Questions to Ask Your Data, Part 1
In my previous series, Data Grammar, we walked through data basics from 1s and 0s all the way up to databases. Now that you can "speak data," let's move on to understanding what your data can tell you. If you ask a technical person what's in some data, they might give you table schemas and graph ontologies. Those documents are important, but when I want to really understand some data, I find it more useful to take a direct approach and ask a few questions. This series of posts will cover some of those key questions.
My first question is: what does each unit of data describe?
A unit of data in a relational database is a row of a table, while in a document store a unit is a single document, and in a graph it's a node or edge. Though the terminology varies depending on the database type, the objective is the same. What things, relationships, and events are being described here?
I try to develop one sentence summaries of what the data describe. The answers could be "each row describes facts about a person," or "each document contains details of a single financial transaction." The data may also describe a relationship, such as, "the row lists the city and state where a US zip code is located," or "the document notes whether or not two characters in a novel are friends."
Note that for basically any unit, there is always more data you could include. You could add details about the person’s favorite ice cream flavor. You could note the temperature outside at the time the transaction was made. You could note the number of dog groomers in the zip code. You could add a count of the number of times the characters speak to one another. There is always more data you could add, assuming you have access to it.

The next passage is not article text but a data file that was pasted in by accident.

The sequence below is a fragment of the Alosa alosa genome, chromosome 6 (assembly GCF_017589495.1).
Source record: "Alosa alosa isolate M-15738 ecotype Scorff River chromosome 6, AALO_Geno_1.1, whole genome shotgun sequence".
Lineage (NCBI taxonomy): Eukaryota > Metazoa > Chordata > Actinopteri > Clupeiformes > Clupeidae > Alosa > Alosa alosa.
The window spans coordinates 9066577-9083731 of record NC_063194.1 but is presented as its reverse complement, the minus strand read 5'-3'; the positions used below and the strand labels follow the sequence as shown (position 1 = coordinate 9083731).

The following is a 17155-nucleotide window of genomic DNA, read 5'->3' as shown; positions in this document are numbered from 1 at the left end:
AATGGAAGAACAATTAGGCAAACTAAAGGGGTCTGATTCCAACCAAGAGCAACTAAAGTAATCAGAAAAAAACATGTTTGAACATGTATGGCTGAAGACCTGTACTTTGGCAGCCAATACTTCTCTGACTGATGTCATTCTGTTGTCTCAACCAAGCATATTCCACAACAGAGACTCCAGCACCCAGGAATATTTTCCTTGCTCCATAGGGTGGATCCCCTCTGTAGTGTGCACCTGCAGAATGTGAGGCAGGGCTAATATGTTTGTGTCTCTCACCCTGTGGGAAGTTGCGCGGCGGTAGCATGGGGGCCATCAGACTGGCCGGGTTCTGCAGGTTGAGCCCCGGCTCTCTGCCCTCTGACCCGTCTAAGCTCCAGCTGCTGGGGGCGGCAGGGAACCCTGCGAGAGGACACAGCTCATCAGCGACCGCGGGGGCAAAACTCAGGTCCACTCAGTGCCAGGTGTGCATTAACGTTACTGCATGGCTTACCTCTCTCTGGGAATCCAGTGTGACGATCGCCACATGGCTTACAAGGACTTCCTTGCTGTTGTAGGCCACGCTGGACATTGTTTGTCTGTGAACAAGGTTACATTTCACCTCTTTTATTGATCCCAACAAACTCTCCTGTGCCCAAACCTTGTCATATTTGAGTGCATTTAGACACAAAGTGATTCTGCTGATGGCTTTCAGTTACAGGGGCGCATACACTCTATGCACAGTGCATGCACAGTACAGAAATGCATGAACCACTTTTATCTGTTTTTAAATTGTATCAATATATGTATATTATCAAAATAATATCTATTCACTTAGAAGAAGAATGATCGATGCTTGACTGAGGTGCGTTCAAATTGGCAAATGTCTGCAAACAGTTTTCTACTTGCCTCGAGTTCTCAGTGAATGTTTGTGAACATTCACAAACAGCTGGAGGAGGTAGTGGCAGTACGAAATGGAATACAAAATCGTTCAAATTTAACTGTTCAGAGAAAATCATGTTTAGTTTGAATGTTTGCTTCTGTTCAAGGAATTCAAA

In general, I'm a proponent of the idea that more data is always better, but I'm also a realist and know some data are more useful than others. (Important: There are also significant privacy concerns when the data you are collecting describe people or their behavior.)
There are a couple of data facts you should always consider collecting to support and contextualize your data, even if you aren’t initially sure you need them:
1. Time. When did the event happen, how long did something take, at what time was the data collected? You may only care about what the current state of the world is, but if you want to use these data to better understand something, the context of time and order of events is crucial.
2. Unique identifiers. The sooner you can come up with a good way to uniquely identify the people, places and things described in your data, the better.
3. Source. Where did each data point come from? Did a system you control generate it? Did you buy it from someone? Did you scrape it from a website? Is it a side effect from combining other data?
4. Meaning. Someone may think it is obvious that the column labeled Pers_Mon_Inc means "person’s monthly income," but to someone else it could mean "personal Monday incidental costs," or even "increase in personified monkeys." Meaning information should be stored in a data catalog and should be valued as a data source in and of itself.
Ultimately, understanding what is being described in a data source and the context in which it is gathered and identified is the first step in understanding how you can use that data. It will also help you think through additional data that could enrich those descriptions. The next question is, how are the units I've identified related to other units in this, and other data sources?"
Stay tuned - we'll explore this question and more in the next Questions for your Data post!